Chipotle shares have slumped more than 12% on November 20 after the Center for Disease and Control (CDC) reported more cases of E. coli linked to the Mexican restaurant chain.
According to the CDC, 45 people had been infected with a strain of E. coli, 43 of whom reported eating at a Chipotle restaurant.
The cases were in California, Minnesota, New York and Ohio.
Earlier this month, Chipotle temporarily closed 43 outlets in and around Washington and Oregon states.
This was after health officials investigated an E. coli outbreak that made at least 22 people ill.
“The epidemiologic evidence available at this time suggests that a common meal item or ingredient served at Chipotle Mexican Grill restaurants in several states is a likely source of this outbreak,” the CDC said.
“The investigation is still ongoing to determine what specific food is linked to illness.”
Chipotle shares are now down by almost 19% this year, valuing the company at $17.3 billion.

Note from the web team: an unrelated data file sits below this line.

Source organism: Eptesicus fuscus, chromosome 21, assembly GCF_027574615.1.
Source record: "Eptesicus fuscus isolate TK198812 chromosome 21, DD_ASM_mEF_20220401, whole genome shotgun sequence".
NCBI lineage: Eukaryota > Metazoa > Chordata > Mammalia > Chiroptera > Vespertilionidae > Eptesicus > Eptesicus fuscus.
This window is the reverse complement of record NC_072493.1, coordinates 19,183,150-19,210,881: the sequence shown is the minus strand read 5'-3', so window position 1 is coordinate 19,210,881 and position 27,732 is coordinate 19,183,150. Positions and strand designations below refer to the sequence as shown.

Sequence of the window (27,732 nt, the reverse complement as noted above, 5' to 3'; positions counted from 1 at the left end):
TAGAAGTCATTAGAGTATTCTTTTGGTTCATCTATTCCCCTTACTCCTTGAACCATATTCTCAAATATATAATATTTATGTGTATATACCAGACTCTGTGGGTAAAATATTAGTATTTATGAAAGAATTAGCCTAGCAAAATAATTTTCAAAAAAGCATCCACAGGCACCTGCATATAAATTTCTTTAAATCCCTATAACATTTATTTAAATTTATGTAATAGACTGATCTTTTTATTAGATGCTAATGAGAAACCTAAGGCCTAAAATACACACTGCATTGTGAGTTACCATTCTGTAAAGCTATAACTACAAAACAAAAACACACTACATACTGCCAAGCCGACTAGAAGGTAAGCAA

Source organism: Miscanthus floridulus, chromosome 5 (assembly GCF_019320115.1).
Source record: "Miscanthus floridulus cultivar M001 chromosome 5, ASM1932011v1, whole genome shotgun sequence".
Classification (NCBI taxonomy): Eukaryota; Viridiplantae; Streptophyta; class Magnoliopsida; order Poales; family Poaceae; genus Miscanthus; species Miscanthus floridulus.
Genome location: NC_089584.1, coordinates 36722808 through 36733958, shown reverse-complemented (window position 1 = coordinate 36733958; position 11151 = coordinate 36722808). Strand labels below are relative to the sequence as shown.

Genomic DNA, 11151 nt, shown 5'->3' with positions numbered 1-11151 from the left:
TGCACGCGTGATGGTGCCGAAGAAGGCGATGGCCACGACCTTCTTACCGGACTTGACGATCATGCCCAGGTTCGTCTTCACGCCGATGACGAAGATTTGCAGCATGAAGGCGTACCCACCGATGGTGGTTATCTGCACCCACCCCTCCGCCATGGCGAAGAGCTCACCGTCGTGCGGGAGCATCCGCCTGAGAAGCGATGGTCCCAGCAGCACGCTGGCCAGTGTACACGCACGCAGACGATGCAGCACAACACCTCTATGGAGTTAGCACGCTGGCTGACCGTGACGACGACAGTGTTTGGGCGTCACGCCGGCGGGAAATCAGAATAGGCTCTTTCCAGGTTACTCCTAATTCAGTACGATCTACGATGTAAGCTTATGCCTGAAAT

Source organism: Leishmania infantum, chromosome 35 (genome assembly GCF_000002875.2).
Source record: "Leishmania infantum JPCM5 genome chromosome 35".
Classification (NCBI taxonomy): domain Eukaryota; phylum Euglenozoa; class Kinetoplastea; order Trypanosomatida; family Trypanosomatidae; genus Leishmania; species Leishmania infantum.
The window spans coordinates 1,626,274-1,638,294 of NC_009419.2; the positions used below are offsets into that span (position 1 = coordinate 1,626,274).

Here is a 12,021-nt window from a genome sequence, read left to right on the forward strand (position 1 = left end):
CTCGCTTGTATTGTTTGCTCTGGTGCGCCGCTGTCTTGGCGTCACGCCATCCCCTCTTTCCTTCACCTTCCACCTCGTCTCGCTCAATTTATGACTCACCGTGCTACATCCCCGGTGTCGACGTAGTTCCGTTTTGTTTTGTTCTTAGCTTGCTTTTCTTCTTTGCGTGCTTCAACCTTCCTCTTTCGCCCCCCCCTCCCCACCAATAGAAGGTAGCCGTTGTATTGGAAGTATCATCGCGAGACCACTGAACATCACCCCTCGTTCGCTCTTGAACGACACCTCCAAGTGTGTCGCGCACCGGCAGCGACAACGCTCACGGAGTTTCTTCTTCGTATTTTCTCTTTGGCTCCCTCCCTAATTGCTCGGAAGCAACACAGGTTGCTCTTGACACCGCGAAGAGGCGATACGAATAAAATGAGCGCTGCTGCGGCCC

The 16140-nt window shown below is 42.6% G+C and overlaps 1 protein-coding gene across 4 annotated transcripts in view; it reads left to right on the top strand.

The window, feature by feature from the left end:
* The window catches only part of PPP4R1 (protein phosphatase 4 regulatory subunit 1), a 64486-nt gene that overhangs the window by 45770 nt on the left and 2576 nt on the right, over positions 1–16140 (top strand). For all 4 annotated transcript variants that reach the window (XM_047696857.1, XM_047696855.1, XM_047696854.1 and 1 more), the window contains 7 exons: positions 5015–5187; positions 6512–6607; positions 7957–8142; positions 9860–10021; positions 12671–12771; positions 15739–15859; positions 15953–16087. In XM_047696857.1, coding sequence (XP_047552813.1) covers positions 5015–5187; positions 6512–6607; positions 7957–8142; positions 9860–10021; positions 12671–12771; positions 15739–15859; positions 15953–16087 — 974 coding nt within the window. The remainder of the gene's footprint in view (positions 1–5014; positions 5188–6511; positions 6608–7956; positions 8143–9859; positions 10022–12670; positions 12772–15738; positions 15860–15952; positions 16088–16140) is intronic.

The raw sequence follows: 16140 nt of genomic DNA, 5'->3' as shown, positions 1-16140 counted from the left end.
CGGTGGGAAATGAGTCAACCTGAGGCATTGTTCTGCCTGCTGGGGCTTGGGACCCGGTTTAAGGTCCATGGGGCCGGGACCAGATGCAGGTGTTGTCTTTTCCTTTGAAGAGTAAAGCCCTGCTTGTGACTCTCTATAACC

- coli, short for Escherichia coli, is a type of bacterium present in the gut of humans and other animals.
Most strains are harmless but some can produce toxins that cause sickness in humans.
According to Mayo Clinic, E. coli infection typically begins three or four days after exposure to the bacteria, though you may become ill as soon as one day after to more than a week later. Signs and symptoms include:
- Diarrhea, which may range from mild and watery to severe and bloody
- Abdominal cramping, pain or tenderness
- Nausea and vomiting, in some people
Contact your doctor if your diarrhea is persistent, severe or bloody.